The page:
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Hypertension researcher encourages colleagues to expand their focus
Date:9/14/2013

elin B receptor plays a critical role in eliminating both acute and chronic salt loads by activating nitric oxide, a potent dilator of blood vessels, in the kidneys. In fact, the kidneys make more endothelin than any place in the body.

"We had no idea it was going to be this important in salt regulation," Pollock said. "The main point I want to make is that people studying hypertension, salt-sensitivity particularly, need to consider what is happening to the endothelin system when they are doing their research. There are only a handful of us who have been studying it with any real intensity."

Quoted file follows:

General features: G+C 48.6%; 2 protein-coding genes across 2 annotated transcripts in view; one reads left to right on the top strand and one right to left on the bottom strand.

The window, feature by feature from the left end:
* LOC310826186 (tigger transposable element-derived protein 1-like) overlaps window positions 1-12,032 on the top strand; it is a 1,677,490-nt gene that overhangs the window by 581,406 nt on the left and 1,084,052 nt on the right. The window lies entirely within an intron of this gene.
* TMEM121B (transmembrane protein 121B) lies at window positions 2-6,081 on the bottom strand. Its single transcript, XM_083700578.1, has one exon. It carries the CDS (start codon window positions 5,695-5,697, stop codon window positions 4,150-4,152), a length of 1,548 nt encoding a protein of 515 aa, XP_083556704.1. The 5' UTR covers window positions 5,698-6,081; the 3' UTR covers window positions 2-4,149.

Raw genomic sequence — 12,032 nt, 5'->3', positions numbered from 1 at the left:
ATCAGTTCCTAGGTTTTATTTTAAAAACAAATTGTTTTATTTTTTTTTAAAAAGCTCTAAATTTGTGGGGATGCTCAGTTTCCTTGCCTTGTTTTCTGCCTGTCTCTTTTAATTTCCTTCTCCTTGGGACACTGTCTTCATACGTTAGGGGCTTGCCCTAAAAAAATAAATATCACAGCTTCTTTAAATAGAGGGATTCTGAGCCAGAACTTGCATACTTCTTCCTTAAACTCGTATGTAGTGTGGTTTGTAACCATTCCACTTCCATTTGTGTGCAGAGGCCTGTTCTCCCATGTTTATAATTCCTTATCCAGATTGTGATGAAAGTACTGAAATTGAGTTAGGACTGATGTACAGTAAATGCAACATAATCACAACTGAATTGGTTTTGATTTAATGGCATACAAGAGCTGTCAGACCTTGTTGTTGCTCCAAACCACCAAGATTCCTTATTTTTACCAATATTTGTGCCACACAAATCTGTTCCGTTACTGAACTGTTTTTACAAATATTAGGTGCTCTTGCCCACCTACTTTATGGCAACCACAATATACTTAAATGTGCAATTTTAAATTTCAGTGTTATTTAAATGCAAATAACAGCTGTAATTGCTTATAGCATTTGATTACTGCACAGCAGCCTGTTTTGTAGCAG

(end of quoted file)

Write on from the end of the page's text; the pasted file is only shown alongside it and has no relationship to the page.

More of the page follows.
Key questions include how the B receptor gets turned off. Interestingly, researchers already know that the angiotensin system shuts the receptor down when patients are on a low-salt diet. Do hypertensive patients on a low-salt diet also have their B receptors turned off? "It's a good question and another reason that targeting the renin-angiotensin-aldosterone system may not give you the whole answer," Pollock said.

The Lewis K. Dahl Memorial Lecture was established in 1988 by the Council for High Blood Pressure Research in honor of Dahl's pioneering work on the relations between salt, the kidney and hypertension, and for establishing the Dahl salt-sensitive rat, a major genetically based experimental model of hypertension. Pollock has been a fellow of the council since 2000.


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Contact: Toni Baker
tbaker@gru.edu
706-721-4421
Medical College of Georgia at Georgia Regents University
Source:Eurekalert

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